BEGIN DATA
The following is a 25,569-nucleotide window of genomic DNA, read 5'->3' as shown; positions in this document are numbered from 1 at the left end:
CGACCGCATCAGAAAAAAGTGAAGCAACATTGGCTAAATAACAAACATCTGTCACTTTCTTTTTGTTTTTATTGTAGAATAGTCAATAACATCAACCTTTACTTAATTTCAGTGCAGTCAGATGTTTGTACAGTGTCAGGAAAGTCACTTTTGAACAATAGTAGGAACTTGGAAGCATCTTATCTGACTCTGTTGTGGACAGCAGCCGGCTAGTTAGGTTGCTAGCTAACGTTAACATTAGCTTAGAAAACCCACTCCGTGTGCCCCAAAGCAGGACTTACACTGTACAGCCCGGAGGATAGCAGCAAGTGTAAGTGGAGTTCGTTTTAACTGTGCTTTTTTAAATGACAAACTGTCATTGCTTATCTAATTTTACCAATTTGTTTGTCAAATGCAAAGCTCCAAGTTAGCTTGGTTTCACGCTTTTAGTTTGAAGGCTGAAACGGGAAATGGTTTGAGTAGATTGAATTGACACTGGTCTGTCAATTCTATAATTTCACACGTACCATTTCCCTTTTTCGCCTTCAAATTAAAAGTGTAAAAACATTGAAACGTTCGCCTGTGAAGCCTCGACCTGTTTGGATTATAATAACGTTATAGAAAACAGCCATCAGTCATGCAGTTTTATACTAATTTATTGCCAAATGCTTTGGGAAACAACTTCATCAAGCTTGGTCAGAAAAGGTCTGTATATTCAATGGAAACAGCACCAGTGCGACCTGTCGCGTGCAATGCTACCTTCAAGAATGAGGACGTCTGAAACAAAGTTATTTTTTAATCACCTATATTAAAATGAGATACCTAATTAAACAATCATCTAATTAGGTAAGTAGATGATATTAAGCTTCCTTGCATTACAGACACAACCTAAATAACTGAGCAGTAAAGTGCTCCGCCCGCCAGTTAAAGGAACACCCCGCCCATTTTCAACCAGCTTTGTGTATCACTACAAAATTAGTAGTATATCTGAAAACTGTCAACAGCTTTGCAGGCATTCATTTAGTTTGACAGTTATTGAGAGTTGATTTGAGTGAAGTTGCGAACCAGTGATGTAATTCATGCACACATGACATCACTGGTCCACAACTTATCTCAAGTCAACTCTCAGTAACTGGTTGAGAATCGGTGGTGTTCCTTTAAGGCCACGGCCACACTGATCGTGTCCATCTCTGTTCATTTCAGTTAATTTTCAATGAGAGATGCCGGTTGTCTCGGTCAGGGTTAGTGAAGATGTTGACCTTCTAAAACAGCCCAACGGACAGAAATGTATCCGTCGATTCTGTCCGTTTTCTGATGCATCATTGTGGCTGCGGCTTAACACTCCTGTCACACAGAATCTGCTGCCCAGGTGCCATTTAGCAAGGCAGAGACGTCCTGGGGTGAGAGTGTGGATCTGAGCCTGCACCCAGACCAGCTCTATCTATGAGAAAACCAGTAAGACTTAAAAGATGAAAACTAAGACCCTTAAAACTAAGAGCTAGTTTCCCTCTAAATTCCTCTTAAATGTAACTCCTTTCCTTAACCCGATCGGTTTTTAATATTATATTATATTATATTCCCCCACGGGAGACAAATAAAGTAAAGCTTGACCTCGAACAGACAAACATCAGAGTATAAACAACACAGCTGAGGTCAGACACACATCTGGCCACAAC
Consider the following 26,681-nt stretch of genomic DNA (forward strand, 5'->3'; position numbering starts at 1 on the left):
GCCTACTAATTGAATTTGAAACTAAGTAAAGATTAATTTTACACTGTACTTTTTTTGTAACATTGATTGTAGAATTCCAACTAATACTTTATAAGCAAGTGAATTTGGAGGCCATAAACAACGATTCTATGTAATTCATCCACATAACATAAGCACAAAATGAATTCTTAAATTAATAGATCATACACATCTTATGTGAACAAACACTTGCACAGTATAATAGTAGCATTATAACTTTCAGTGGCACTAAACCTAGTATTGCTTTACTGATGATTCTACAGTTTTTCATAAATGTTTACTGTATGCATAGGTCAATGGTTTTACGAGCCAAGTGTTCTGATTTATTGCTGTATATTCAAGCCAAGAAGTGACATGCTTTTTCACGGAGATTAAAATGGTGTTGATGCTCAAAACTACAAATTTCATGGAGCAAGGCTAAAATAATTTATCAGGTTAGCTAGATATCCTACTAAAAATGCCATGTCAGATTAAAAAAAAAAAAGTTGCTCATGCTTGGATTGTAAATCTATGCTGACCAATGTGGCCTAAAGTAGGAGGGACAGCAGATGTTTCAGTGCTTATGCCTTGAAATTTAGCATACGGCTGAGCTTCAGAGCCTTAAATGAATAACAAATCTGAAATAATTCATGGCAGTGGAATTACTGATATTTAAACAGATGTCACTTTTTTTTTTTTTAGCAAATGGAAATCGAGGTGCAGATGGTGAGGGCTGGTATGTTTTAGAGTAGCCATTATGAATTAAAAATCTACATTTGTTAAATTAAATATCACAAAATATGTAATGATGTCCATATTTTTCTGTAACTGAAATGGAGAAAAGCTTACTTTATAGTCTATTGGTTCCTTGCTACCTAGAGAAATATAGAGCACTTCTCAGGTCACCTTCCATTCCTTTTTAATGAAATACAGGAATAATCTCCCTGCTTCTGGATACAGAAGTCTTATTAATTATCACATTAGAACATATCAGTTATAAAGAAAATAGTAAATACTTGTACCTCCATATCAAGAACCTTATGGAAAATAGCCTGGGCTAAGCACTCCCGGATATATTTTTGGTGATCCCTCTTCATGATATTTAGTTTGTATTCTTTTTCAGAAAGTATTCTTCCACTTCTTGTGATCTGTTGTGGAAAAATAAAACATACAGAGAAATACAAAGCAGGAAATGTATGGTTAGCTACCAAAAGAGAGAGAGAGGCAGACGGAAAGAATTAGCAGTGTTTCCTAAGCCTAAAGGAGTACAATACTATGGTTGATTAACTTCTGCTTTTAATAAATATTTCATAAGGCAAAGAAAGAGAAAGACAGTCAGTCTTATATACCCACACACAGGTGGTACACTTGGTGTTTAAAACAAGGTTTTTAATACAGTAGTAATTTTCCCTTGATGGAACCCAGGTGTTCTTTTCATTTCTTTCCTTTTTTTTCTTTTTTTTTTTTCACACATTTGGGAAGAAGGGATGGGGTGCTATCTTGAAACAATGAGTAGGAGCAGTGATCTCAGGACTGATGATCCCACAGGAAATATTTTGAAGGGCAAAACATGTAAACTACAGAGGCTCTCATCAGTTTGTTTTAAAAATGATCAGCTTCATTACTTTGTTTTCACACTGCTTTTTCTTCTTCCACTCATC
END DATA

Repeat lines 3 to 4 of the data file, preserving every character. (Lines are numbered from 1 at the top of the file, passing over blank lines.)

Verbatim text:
Consider the following 26,681-nt stretch of genomic DNA (forward strand, 5'->3'; position numbering starts at 1 on the left):
GCCTACTAATTGAATTTGAAACTAAGTAAAGATTAATTTTACACTGTACTTTTTTTGTAACATTGATTGTAGAATTCCAACTAATACTTTATAAGCAAGTGAATTTGGAGGCCATAAACAACGATTCTATGTAATTCATCCACATAACATAAGCACAAAATGAATTCTTAAATTAATAGATCATACACATCTTATGTGAACAAACACTTGCACAGTATAATAGTAGCATTATAACTTTCAGTGGCACTAAACCTAGTATTGCTTTACTGATGATTCTACAGTTTTTCATAAATGTTTACTGTATGCATAGGTCAATGGTTTTACGAGCCAAGTGTTCTGATTTATTGCTGTATATTCAAGCCAAGAAGTGACATGCTTTTTCACGGAGATTAAAATGGTGTTGATGCTCAAAACTACAAATTTCATGGAGCAAGGCTAAAATAATTTATCAGGTTAGCTAGATATCCTACTAAAAATGCCATGTCAGATTAAAAAAAAAAAAGTTGCTCATGCTTGGATTGTAAATCTATGCTGACCAATGTGGCCTAAAGTAGGAGGGACAGCAGATGTTTCAGTGCTTATGCCTTGAAATTTAGCATACGGCTGAGCTTCAGAGCCTTAAATGAATAACAAATCTGAAATAATTCATGGCAGTGGAATTACTGATATTTAAACAGATGTCACTTTTTTTTTTTTTAGCAAATGGAAATCGAGGTGCAGATGGTGAGGGCTGGTATGTTTTAGAGTAGCCATTATGAATTAAAAATCTACATTTGTTAAATTAAATATCACAAAATATGTAATGATGTCCATATTTTTCTGTAACTGAAATGGAGAAAAGCTTACTTTATAGTCTATTGGTTCCTTGCTACCTAGAGAAATATAGAGCACTTCTCAGGTCACCTTCCATTCCTTTTTAATGAAATACAGGAATAATCTCCCTGCTTCTGGATACAGAAGTCTTATTAATTATCACATTAGAACATATCAGTTATAAAGAAAATAGTAAATACTTGTACCTCCATATCAAGAACCTTATGGAAAATAGCCTGGGCTAAGCACTCCCGGATATATTTTTGGTGATCCCTCTTCATGATATTTAGTTTGTATTCTTTTTCAGAAAGTATTCTTCCACTTCTTGTGATCTGTTGTGGAAAAATAAAACATACAGAGAAATACAAAGCAGGAAATGTATGGTTAGCTACCAAAAGAGAGAGAGAGGCAGACGGAAAGAATTAGCAGTGTTTCCTAAGCCTAAAGGAGTACAATACTATGGTTGATTAACTTCTGCTTTTAATAAATATTTCATAAGGCAAAGAAAGAGAAAGACAGTCAGTCTTATATACCCACACACAGGTGGTACACTTGGTGTTTAAAACAAGGTTTTTAATACAGTAGTAATTTTCCCTTGATGGAACCCAGGTGTTCTTTTCATTTCTTTCCTTTTTTTTCTTTTTTTTTTTTCACACATTTGGGAAGAAGGGATGGGGTGCTATCTTGAAACAATGAGTAGGAGCAGTGATCTCAGGACTGATGATCCCACAGGAAATATTTTGAAGGGCAAAACATGTAAACTACAGAGGCTCTCATCAGTTTGTTTTAAAAATGATCAGCTTCATTACTTTGTTTTCACACTGCTTTTTCTTCTTCCACTCATC